Larynx and trachea transplantation
Our research and clinical teams are pioneering advances in larynx and tracheal transplantation to help patients who have lost use of their voice box, leaving them unable to speak with their natural voices or breathe through their noses.
Clinical laryngotracheal transplantation is possible. The few documented cases have been shown to be safe and effective. However, a dedicated long-term clinical study is necessary to definitively evaluate this transplant option. With the creation of the Larynx and Trachea Transplant Program, Mayo Clinic has the expertise, capability and funding to perform this investigation.
Patients with severe laryngeal or laryngotracheal incompetence without other reconstructive options will be considered for laryngotracheal transplantation.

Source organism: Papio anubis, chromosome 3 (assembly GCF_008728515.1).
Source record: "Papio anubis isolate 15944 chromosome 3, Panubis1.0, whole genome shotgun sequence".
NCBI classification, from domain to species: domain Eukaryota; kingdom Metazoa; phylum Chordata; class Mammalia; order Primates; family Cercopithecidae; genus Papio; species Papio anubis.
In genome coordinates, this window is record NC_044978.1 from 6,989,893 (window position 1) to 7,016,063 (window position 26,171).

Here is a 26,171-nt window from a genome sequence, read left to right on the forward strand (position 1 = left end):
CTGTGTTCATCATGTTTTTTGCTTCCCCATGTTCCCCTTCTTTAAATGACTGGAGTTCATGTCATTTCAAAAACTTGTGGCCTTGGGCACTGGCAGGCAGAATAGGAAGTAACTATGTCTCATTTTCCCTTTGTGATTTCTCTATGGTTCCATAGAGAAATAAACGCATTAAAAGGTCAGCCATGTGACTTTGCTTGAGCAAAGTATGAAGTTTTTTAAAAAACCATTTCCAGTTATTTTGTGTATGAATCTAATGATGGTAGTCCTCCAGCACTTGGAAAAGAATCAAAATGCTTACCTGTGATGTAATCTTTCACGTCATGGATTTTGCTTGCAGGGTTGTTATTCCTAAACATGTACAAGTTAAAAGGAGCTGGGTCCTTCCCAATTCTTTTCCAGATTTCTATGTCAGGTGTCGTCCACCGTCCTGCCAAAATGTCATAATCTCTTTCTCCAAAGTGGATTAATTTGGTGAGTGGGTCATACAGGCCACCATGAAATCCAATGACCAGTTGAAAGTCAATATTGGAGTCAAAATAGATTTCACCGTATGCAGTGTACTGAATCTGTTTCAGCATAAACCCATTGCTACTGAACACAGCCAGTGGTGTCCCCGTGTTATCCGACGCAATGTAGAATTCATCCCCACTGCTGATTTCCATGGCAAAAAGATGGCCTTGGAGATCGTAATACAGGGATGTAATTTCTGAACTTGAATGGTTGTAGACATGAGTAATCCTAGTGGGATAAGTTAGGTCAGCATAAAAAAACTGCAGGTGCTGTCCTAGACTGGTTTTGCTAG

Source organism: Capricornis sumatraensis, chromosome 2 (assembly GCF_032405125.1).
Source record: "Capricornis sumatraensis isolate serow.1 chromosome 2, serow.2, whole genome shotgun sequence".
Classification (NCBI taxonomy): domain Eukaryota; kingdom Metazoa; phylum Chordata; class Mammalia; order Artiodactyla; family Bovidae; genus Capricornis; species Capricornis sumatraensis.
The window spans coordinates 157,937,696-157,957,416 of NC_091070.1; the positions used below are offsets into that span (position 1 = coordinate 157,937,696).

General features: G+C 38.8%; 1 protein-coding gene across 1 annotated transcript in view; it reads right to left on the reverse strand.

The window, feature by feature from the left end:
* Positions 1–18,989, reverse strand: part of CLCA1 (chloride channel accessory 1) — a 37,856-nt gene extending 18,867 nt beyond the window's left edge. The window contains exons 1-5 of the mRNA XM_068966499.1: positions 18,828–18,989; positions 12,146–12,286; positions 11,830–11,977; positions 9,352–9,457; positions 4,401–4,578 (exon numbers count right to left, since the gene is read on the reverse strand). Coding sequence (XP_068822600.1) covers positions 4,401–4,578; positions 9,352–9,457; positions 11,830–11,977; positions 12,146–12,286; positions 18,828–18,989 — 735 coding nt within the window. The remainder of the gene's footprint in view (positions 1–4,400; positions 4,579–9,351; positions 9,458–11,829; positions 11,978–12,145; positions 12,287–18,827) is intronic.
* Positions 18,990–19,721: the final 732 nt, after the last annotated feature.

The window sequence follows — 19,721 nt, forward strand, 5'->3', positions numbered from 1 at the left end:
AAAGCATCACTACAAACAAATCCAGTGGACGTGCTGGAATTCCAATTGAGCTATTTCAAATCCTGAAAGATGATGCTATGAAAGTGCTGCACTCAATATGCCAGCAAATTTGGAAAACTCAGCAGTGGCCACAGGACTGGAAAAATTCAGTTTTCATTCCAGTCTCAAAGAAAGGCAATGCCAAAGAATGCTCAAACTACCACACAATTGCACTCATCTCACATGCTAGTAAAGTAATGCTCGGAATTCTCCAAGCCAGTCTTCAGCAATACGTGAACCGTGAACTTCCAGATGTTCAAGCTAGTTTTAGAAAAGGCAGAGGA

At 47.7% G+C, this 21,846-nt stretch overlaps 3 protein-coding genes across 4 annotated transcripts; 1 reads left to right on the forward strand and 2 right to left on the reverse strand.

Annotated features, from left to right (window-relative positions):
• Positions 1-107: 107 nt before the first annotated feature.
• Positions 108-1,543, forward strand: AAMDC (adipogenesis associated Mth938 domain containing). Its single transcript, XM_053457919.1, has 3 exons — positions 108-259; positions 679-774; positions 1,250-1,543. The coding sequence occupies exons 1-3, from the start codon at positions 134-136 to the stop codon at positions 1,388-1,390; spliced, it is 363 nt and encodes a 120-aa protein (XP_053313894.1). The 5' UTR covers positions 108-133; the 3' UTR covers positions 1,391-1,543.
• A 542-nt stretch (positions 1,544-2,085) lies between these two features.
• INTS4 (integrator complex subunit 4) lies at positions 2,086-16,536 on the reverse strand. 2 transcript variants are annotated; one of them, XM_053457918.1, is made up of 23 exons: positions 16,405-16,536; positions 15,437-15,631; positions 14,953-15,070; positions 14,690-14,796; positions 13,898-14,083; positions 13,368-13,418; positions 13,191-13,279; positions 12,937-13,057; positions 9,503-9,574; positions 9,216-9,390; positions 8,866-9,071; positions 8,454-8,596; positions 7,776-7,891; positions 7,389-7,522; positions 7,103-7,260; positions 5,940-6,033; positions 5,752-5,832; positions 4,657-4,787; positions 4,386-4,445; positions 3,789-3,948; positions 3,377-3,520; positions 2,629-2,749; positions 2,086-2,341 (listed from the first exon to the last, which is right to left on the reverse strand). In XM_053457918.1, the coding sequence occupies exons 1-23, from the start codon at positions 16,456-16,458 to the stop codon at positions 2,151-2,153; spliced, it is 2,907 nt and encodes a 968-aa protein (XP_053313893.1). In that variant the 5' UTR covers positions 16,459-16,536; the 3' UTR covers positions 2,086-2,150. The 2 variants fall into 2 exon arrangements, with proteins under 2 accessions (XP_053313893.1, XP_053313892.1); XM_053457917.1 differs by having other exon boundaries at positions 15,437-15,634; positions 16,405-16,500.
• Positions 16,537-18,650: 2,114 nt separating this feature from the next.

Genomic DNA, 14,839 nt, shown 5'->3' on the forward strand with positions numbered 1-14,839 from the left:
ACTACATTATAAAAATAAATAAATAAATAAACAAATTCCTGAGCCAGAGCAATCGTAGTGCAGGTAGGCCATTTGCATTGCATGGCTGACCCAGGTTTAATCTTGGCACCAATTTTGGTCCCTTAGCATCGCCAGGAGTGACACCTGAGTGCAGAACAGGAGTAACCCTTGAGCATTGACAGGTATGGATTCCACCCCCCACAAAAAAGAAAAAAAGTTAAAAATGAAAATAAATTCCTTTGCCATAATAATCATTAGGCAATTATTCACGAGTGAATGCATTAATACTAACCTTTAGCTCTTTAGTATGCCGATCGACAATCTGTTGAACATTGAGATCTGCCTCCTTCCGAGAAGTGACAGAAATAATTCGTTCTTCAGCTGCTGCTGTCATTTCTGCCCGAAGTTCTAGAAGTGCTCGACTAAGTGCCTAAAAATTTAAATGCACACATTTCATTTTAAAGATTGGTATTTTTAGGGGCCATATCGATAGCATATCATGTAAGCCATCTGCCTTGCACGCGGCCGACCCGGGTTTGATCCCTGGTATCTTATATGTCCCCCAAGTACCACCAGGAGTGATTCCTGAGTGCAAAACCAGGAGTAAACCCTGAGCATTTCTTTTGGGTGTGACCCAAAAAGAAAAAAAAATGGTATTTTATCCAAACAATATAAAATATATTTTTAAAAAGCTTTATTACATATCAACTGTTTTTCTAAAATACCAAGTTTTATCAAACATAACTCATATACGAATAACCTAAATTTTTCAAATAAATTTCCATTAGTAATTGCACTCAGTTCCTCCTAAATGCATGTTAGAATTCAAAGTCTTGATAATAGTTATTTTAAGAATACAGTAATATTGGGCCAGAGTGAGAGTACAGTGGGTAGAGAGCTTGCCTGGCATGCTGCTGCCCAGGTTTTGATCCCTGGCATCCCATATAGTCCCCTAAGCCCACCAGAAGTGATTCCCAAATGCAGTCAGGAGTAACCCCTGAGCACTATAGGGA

Much has yet to be learned about optimal immunosuppression for larynx and trachea transplantation. Our lab is investigating various immunosuppression and immunomodulation strategies.
Vocal fold scarring
Vocal fold scarring is one of the primary causes of voice disorders (dysphonia). Scarring is a troubling condition for patients and presents therapeutic challenges to clinicians. Vocal fold scarring is typically caused by trauma and aging.
Current treatment strategies have struggled to significantly reduce or reverse fibrosis, leaving patients without considerable improvement in their voice. There is evidence that adipose-derived stem cells accelerate healing of injured vocal folds and thereby reduce consequent vocal fold fibrosis. However, the current cost of manufacturing adipose-derived stem cells is high, current good manufacturing process must be followed, and the process takes several weeks to complete. The Head and Neck Regenerative Medicine Lab aims to discover other novel regenerative cell-based therapies for vocal fold scarring.